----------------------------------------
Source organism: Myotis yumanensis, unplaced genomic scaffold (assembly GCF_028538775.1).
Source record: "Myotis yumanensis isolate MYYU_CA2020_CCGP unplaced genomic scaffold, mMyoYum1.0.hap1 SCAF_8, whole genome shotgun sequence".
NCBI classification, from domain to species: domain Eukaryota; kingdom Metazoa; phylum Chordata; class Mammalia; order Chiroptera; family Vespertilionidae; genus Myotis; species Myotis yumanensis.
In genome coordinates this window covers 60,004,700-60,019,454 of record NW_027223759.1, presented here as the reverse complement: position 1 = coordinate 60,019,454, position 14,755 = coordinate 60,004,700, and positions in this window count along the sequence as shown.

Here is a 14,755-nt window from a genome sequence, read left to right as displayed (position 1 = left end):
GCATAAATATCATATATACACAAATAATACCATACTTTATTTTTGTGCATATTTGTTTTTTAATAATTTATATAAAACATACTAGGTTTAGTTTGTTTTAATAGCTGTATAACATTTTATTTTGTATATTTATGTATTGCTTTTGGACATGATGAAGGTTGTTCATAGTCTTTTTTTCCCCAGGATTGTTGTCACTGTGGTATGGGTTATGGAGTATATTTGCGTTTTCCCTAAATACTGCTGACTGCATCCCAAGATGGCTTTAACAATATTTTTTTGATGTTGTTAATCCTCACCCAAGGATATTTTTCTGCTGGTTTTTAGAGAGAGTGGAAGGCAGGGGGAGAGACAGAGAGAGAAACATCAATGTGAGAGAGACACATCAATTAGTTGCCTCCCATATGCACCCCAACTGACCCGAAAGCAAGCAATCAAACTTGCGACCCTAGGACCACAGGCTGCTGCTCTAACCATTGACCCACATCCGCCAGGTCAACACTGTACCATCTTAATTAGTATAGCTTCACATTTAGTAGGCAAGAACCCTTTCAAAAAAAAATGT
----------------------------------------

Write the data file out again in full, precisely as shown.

Source organism: Myotis yumanensis, unplaced genomic scaffold (assembly GCF_028538775.1).
Source record: "Myotis yumanensis isolate MYYU_CA2020_CCGP unplaced genomic scaffold, mMyoYum1.0.hap1 SCAF_8, whole genome shotgun sequence".
NCBI classification, from domain to species: domain Eukaryota; kingdom Metazoa; phylum Chordata; class Mammalia; order Chiroptera; family Vespertilionidae; genus Myotis; species Myotis yumanensis.
In genome coordinates this window covers 60,004,700-60,019,454 of record NW_027223759.1, presented here as the reverse complement: position 1 = coordinate 60,019,454, position 14,755 = coordinate 60,004,700, and positions in this window count along the sequence as shown.

Here is a 14,755-nt window from a genome sequence, read left to right as displayed (position 1 = left end):
GCATAAATATCATATATACACAAATAATACCATACTTTATTTTTGTGCATATTTGTTTTTTAATAATTTATATAAAACATACTAGGTTTAGTTTGTTTTAATAGCTGTATAACATTTTATTTTGTATATTTATGTATTGCTTTTGGACATGATGAAGGTTGTTCATAGTCTTTTTTTCCCCAGGATTGTTGTCACTGTGGTATGGGTTATGGAGTATATTTGCGTTTTCCCTAAATACTGCTGACTGCATCCCAAGATGGCTTTAACAATATTTTTTTGATGTTGTTAATCCTCACCCAAGGATATTTTTCTGCTGGTTTTTAGAGAGAGTGGAAGGCAGGGGGAGAGACAGAGAGAGAAACATCAATGTGAGAGAGACACATCAATTAGTTGCCTCCCATATGCACCCCAACTGACCCGAAAGCAAGCAATCAAACTTGCGACCCTAGGACCACAGGCTGCTGCTCTAACCATTGACCCACATCCGCCAGGTCAACACTGTACCATCTTAATTAGTATAGCTTCACATTTAGTAGGCAAGAACCCTTTCAAAAAAAAATGT